top of page


12th April, 2020


A Chirk teenager has completed  a 24-hour video game streaming marathon to raise money for a new public garden Ellesmere to celebrate the centenary of the Save the Children charity, and  commemorate the local  two sisters who founded it.

Eighteen- year- old Liam Gibbons raised £160 in pledges from supporters who followed his non-stop effort which began at 9 a.m on Saturday and finished on Sunday morning.

The money will be shared between the international aid charity and the Ellesmere Sculpture Initiative, which is leading an 18-month community project.

The project, part-funded by grants from  the Heritage Lottery Fund and Arts Council, England, is being  led by volunteers working in partnership with the Save the Children Charity, members of the Jebb family, local councils, schools and various community groups.

Work has already begun on developing a memorial garden next to the mere at Ellesmere which will feature a labyrinth and art installation, including an abstract sculpture representing Eglantyne Jebb and her sister Dorothy Buxton, who founded the aid agency in 1919 at the end of the 1st World War.  Artist Nick Eames has been forced to stop work because of the Coronavirus emergency, but plans to resume once restrictions have been lifted.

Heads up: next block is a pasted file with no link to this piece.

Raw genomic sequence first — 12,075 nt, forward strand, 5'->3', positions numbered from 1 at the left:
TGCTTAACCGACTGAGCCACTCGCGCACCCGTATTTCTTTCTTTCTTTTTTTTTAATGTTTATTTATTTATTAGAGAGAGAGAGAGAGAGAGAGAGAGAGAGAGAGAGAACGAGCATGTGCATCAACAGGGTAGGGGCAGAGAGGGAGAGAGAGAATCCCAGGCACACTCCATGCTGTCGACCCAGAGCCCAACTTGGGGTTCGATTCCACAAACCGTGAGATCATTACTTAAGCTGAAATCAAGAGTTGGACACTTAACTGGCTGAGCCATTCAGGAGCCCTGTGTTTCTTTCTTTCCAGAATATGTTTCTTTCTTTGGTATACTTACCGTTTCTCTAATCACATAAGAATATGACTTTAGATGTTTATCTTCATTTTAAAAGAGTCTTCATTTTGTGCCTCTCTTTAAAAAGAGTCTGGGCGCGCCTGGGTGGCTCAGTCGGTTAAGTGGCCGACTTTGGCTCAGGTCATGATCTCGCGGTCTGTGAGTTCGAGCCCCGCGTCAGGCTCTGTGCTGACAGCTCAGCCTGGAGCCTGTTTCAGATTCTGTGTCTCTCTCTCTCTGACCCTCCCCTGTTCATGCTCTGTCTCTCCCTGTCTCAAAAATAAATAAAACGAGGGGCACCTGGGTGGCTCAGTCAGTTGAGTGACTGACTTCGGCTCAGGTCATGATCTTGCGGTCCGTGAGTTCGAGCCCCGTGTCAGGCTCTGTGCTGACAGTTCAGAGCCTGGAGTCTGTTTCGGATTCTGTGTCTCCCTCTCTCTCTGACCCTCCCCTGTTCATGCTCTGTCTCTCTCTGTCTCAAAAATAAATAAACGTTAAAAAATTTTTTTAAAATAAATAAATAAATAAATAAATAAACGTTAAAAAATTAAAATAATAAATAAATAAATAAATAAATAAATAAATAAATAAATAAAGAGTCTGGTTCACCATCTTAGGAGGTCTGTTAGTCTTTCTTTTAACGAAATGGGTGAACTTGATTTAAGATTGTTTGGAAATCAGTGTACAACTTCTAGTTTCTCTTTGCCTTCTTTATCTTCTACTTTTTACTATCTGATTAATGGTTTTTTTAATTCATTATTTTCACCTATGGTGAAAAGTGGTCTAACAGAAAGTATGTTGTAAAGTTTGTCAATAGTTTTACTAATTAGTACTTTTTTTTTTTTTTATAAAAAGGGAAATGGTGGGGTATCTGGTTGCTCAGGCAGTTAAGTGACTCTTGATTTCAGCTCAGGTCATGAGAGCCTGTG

Liam is hoping his marathon has raised awareness of the project, as well as raising money for children displaced by conflict in countries such as Yemen, Syria and Myanmar.

Liam said “This is the first time I’ve ever done something like this, and it was extremely tiring. I’m so glad I was able to finish it, at times I felt like I was going to have to give up due to being so tired, but I powered through, I think my main motivation was knowing the money is going to such a good cause.”

The stream was shared through Liam’s Twitch channel “LiamG2818”, where he has a regular following of more than 282 other gamers.

The GoFundMe page for the stream will remain open for another week, to give other people a chance to donate.

Len Graham, chairman of the sculpture group, said:  “This was a very impressive feat by Liam to help publicise our project and support Save the Children, and we’d like to thank him for putting in so much time to it   It’s an unusual way to raise money and it shows how modern gaming  technology can be used  to benefit others.”

Co-author: John Shone

bottom of page